Only 8 pages are used to discuss the Indian Army in the Second World War and again, the author's digressions - in this case to discuss the Battle of Meiktila - dominates this section. The stalwart 4th Indian Division's actions in North Africa are barely mentioned, nor the Indian participation in the grueling Italian campaign or the initial stages of the Burma and Malaya campaigns. Instead, the author has a chart which depicts all the Indian Divisions and where they served, but not which campaigns or the dates of participation. This is the poorest section of the book, and Indian casualties are not even listed. The desertion of about 20,000 Indian POWs to serve in the Japanese Army is briefly mentioned, but the 4,000 were volunteered for Wehrmacht service are ignored.
The best section of the book is the 16 pages that cover the Indian Army, branch by branch. Of course the predominant infantry and cavalry receive most of the attention, but informative sections are also provided on artillery, pioneers and auxiliary and support units. However one odd note is the author's interpretation of the effect of the 1947 Partition upon the armies of the princely states, where he implies that there was problems in the transfer of three states: Jammu & Kashmir, Junagadh and Hyderabad. The author states, "In Junagadh and particularly in Hyderabad, which had Muslim rulers but largely Hindu populations, some force was needed before the disturbances could be quelled and peace established." In fact, these three states had elected - as was their right under the partition agreement - to remain independent entities, but India used armed force to coerce them into union. The Indian government used the excuse of "internal civil disorder" to invade Hyderabad with a full armored division in September 1948 and after inflicting 1,200 casualties on the local forces, the state was forced into union with India.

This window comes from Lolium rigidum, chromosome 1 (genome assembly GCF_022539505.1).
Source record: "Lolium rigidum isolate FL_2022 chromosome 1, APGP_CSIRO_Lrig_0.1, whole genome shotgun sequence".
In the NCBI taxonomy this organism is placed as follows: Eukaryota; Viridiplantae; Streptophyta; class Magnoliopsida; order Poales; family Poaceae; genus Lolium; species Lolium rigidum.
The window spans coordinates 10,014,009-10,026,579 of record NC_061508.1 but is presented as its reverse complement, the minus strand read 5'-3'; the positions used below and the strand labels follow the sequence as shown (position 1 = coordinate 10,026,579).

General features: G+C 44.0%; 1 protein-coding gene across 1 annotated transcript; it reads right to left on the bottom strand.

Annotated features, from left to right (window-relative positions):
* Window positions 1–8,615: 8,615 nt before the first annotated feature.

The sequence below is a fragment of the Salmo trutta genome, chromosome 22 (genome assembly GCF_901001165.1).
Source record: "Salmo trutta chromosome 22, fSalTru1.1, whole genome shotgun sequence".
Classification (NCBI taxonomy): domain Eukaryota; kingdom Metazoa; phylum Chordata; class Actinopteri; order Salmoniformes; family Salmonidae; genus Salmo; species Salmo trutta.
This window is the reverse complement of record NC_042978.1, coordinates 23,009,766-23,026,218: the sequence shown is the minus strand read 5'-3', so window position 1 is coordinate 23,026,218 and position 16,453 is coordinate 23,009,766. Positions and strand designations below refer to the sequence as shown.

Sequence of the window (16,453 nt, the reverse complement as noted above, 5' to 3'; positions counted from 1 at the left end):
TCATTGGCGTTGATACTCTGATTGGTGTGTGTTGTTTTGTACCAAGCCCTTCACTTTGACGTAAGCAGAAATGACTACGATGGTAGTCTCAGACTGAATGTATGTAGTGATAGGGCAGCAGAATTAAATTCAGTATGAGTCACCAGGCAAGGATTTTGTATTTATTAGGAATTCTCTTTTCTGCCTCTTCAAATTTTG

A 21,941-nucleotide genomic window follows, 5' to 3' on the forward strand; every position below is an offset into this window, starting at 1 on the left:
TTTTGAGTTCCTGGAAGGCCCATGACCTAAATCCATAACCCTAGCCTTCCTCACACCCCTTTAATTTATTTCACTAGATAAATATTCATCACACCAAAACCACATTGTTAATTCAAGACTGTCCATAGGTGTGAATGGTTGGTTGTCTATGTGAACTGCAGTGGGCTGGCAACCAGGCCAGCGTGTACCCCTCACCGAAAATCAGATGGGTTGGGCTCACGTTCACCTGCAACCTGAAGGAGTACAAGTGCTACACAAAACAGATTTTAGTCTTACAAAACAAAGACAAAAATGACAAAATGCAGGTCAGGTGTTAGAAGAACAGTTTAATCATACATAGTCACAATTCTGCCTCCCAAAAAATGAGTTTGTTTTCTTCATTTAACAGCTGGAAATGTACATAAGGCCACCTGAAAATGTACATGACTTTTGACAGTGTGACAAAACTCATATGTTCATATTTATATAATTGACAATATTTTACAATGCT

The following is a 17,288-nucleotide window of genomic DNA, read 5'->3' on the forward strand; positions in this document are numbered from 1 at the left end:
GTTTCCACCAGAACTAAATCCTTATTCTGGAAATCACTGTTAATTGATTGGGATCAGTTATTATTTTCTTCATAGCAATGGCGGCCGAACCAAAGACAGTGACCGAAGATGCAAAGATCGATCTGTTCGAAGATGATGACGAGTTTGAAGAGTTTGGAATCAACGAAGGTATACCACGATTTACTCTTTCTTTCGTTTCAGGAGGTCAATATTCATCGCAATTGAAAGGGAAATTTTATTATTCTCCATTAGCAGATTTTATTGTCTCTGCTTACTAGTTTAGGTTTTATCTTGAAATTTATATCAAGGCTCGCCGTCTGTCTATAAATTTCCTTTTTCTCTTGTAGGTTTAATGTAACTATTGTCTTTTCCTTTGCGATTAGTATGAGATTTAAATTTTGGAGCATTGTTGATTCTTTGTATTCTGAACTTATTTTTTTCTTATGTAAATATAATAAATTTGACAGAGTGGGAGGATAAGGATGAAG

Overall, this volume is useful but far from comprehensive even for a summary work. Unfortunately, the author set his sights too narrowly and thus the reader receives only a lop-sided view of the subject. Even the question of whether or not the Indian Army of the period merits inclusion in the "elite" series is evaded.
Raised, directed, and mostly led by officers of British birth, the Indian Army had a long tradition of faithful service which has continued in the service of the nation of India. This is the story of its last years in the Empire, from Lord Kitchener's reforms which transformed it from a force mainly intended for keeping order to one capable of supporting the forces of the Empire on foreign expeditions. Serving in WW I in France and the Middle East, and in WW II in North Africa, Italy, the Middle East, Burma, and the Far East, its troops were spread widely.
Though starved of modern war material until WW II, with the aid of British and African divisions, by 1944 the Indian Army was capable of defending India proper against strong Japanese forces attacking from Burma and to take back that unfortunate land.
The illustrations are superb and the text well written. Just as much as I wanted to supplement my somewhat sketchy knowledge of the Indian Army of the early twentieth century.